Thursday, November 21, 2013

CentOS 6 on Apple hardware

I don't know how long Apple have been using intel hardware. I have never owned or used any and I know pretty much nothing about OS-X.

Inevitably, a user asked me if they could have Linux on the their mac. They have both a MacBook Pro and in iMac. I said I would look into it and my findings are listed below.

There are two main areas which cause trouble installing on to Mac hardware, drivers and booting. Drivers is relatively easy. Most hardware is supported by recent OS versions. Booting is much more complex. UEFI, GPT, 64bit support, bootcamp and rEFIt are all intentionally shrouded in mystery and made unnecessarily complex.

The aim is to leave a working OS X install for admin tasks but boot into linux for every day use. The starting point is a working OS X install with GPT partitioning.

MacBook Pro 7,1 (13-inch, Mid 2010)

Status: Not Supported

The Nvidia MCP89 is not supported. This means no hard disks to install onto.
There are a number of setpci commands floating around the internet which promise to activate the chipset as an AHCI controller. None of the commands I tried could get this to work.

Some other observations:
CentOS 6 UEFI boot did not work. The GRUB menu works but it will not boot any entries. Escape will return you to the menu. Entering quit on the command line will take you back to the OSX boot environment (I was using rEFIt).

I wanted to use our corporate PXE boot environment. I burned an iPXE boot CD which worked once. It successfully booted into pxelinux and booted CentOS-6 installer. After the initial success, I could not get it to work ever again. It would lock up after prompting to press ^B.

iMac 27"

Status: Supported (using bootcamp and rEFIt)

Installation was a bit involved and seems to vary depending on the current version of OS X and bootcamp. The procedure was:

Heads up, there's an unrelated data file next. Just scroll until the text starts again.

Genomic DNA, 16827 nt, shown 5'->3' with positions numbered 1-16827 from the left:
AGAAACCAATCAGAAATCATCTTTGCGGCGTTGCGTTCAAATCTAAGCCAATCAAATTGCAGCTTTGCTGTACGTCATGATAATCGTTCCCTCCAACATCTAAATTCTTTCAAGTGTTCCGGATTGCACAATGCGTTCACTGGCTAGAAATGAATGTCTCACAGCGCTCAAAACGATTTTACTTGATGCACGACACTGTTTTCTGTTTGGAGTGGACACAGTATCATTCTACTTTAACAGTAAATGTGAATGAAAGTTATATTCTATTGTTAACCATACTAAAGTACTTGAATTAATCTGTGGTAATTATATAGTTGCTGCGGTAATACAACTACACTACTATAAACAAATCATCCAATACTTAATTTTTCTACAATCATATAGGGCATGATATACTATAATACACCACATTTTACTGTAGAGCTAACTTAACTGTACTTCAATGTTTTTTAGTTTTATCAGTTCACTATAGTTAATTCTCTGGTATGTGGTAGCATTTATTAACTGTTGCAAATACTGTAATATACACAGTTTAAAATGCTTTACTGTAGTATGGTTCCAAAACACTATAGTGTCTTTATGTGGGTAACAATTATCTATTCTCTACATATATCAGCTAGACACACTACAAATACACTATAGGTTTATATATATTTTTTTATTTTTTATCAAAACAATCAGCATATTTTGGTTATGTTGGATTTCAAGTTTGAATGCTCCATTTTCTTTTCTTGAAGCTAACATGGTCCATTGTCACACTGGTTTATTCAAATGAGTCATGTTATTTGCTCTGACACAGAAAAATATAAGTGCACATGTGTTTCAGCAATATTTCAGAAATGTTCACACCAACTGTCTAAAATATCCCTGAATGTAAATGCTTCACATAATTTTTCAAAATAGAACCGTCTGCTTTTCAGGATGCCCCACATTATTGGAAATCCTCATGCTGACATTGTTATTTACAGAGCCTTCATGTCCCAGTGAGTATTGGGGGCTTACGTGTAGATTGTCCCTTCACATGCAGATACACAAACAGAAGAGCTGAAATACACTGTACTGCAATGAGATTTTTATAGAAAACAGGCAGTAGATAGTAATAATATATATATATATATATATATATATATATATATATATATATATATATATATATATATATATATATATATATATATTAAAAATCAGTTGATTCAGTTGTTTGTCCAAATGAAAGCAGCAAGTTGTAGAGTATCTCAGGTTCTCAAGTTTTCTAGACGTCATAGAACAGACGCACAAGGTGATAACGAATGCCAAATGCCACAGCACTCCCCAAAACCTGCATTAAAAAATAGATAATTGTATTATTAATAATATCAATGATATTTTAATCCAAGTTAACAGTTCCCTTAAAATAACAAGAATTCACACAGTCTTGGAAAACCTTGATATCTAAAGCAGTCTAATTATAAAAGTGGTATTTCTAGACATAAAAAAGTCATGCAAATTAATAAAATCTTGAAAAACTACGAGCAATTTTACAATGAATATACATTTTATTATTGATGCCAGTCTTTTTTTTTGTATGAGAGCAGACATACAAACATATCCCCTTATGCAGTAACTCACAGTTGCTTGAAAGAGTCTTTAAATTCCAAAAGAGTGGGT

• Boot into OSX
  • Install rEFIt (not rEFInd) (and reboot two times to activate)
  • Run bootcamp (because we will not use EFI booting)
  • Create a fat32 filesystem to keep bootcamp happy
  • Boot off a CentOS-6 CD
  • Remove the fat32 partition
  • Create a /boot partition (/dev/sda3)
  • Create a LVM partition (/dev/sda4)
  • Select /dev/sda as the boot loader location
  • Complete the install and reboot
  • Boot into the CD rescue mode
  • open a shell
  • chroot /mnt/sysimage
  • grub-install /dev/sda
  • parted /dev/sda
  • toggle 3 legacy boot
  • quit
  • exit
  • exit
  • reboot
  • Open rEFIt partition tool
  • Synchronise partition tables
  • Boot linux from rEFIt
  • Install ATI binary video drivers
  • Done

iMac 7,1 (20-inch, Mid 2007)

Status: Supported (using rEFIt)

Installation was done using our PXE network install. Substituting a CentOS Install CD for iPXE would presumably also work.
  • Boot into OSX
  • Install rEFIt (and reboot two times to activate)
  • Boot into OSX
  • Run the Disk Utility
  • 'Partition' the disk and change the size of 'Macintosh HD' to make room for linux (I used 50Gig)
  • Download iPXE and burn to CD
  • Reboot into rEFIt
  • Boot of iPXE CD (by selecting the CD icon from rEFIt)
  • PXE boot into the CentOS-6 installer
  • Select 'Use free space'
  • Install boot loader to /dev/sda
  • Complete the install and reboot
  • Reboot into CentOS rescue mode
  • open a shell and run these commands:
  • chroot /mnt/sysimage
  • grub-install /dev/sda (probably not needed if grub was installed to /dev/sda during the install)
  • parted /dev/sda
  • toggle 3 legacy boot
  • quit
  • yum update (there seems to be a bug in the kernel/initd shipped with 6.4 where a fresh install can't find the hard disk. Fixed with an update)
  • exit
  • exit
  • reboot
  • Open rEFIt partition tool
  • Synchronise partition tables
  • Boot linux from rEFIt
  • ATI binary video drivers are not compatable
  • Done

Conclusion

It is possible to run CentOS on your Mac. The procedure is complex and unpredictable.

I will update this page if I identify any ways to simplify the process.

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